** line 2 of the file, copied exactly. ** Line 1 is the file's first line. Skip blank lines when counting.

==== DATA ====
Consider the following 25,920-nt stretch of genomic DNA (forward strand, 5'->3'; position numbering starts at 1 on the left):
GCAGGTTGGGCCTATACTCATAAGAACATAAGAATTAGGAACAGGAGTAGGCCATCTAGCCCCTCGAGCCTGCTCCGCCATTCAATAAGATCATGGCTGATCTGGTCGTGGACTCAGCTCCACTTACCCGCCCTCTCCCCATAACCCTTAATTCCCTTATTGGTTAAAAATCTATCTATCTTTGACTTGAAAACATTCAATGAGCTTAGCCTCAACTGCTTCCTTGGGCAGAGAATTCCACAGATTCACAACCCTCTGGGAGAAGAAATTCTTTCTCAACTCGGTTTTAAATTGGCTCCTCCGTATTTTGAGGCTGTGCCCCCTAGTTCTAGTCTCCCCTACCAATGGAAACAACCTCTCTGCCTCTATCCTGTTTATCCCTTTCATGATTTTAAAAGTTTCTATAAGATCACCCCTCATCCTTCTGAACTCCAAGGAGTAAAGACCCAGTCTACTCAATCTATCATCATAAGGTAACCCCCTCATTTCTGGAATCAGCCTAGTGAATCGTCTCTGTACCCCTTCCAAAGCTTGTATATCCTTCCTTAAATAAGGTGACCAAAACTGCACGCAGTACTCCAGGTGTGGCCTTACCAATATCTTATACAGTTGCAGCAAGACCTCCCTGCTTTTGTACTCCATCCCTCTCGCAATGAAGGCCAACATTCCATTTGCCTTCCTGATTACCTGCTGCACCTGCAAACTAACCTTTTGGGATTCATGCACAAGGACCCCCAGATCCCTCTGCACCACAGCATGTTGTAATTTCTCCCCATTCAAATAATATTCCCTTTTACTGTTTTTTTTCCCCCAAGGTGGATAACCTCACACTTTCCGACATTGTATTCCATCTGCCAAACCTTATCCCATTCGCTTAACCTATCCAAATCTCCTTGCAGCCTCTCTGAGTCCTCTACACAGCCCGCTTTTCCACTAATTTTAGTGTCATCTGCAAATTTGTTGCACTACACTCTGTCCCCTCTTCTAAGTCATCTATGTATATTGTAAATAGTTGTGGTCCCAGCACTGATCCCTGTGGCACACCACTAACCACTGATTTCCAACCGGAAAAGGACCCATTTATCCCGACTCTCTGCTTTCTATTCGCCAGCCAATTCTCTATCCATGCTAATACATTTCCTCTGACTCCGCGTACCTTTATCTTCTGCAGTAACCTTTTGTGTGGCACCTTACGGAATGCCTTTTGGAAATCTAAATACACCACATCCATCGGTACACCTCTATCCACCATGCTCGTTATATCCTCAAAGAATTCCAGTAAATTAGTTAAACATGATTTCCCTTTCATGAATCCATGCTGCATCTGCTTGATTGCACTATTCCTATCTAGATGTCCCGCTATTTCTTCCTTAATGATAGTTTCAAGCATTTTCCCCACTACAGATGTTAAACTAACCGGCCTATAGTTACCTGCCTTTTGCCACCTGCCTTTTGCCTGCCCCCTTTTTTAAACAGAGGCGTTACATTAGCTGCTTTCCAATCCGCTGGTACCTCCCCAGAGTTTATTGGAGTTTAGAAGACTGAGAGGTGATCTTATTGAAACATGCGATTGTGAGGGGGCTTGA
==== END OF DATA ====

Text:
GCAGGTTGGGCCTATACTCATAAGAACATAAGAATTAGGAACAGGAGTAGGCCATCTAGCCCCTCGAGCCTGCTCCGCCATTCAATAAGATCATGGCTGATCTGGTCGTGGACTCAGCTCCACTTACCCGCCCTCTCCCCATAACCCTTAATTCCCTTATTGGTTAAAAATCTATCTATCTTTGACTTGAAAACATTCAATGAGCTTAGCCTCAACTGCTTCCTTGGGCAGAGAATTCCACAGATTCACAACCCTCTGGGAGAAGAAATTCTTTCTCAACTCGGTTTTAAATTGGCTCCTCCGTATTTTGAGGCTGTGCCCCCTAGTTCTAGTCTCCCCTACCAATGGAAACAACCTCTCTGCCTCTATCCTGTTTATCCCTTTCATGATTTTAAAAGTTTCTATAAGATCACCCCTCATCCTTCTGAACTCCAAGGAGTAAAGACCCAGTCTACTCAATCTATCATCATAAGGTAACCCCCTCATTTCTGGAATCAGCCTAGTGAATCGTCTCTGTACCCCTTCCAAAGCTTGTATATCCTTCCTTAAATAAGGTGACCAAAACTGCACGCAGTACTCCAGGTGTGGCCTTACCAATATCTTATACAGTTGCAGCAAGACCTCCCTGCTTTTGTACTCCATCCCTCTCGCAATGAAGGCCAACATTCCATTTGCCTTCCTGATTACCTGCTGCACCTGCAAACTAACCTTTTGGGATTCATGCACAAGGACCCCCAGATCCCTCTGCACCACAGCATGTTGTAATTTCTCCCCATTCAAATAATATTCCCTTTTACTGTTTTTTTTCCCCCAAGGTGGATAACCTCACACTTTCCGACATTGTATTCCATCTGCCAAACCTTATCCCATTCGCTTAACCTATCCAAATCTCCTTGCAGCCTCTCTGAGTCCTCTACACAGCCCGCTTTTCCACTAATTTTAGTGTCATCTGCAAATTTGTTGCACTACACTCTGTCCCCTCTTCTAAGTCATCTATGTATATTGTAAATAGTTGTGGTCCCAGCACTGATCCCTGTGGCACACCACTAACCACTGATTTCCAACCGGAAAAGGACCCATTTATCCCGACTCTCTGCTTTCTATTCGCCAGCCAATTCTCTATCCATGCTAATACATTTCCTCTGACTCCGCGTACCTTTATCTTCTGCAGTAACCTTTTGTGTGGCACCTTACGGAATGCCTTTTGGAAATCTAAATACACCACATCCATCGGTACACCTCTATCCACCATGCTCGTTATATCCTCAAAGAATTCCAGTAAATTAGTTAAACATGATTTCCCTTTCATGAATCCATGCTGCATCTGCTTGATTGCACTATTCCTATCTAGATGTCCCGCTATTTCTTCCTTAATGATAGTTTCAAGCATTTTCCCCACTACAGATGTTAAACTAACCGGCCTATAGTTACCTGCCTTTTGCCACCTGCCTTTTGCCTGCCCCCTTTTTTAAACAGAGGCGTTACATTAGCTGCTTTCCAATCCGCTGGTACCTCCCCAGAGTTTATTGGAGTTTAGAAGACTGAGAGGTGATCTTATTGAAACATGCGATTGTGAGGGGGCTTGA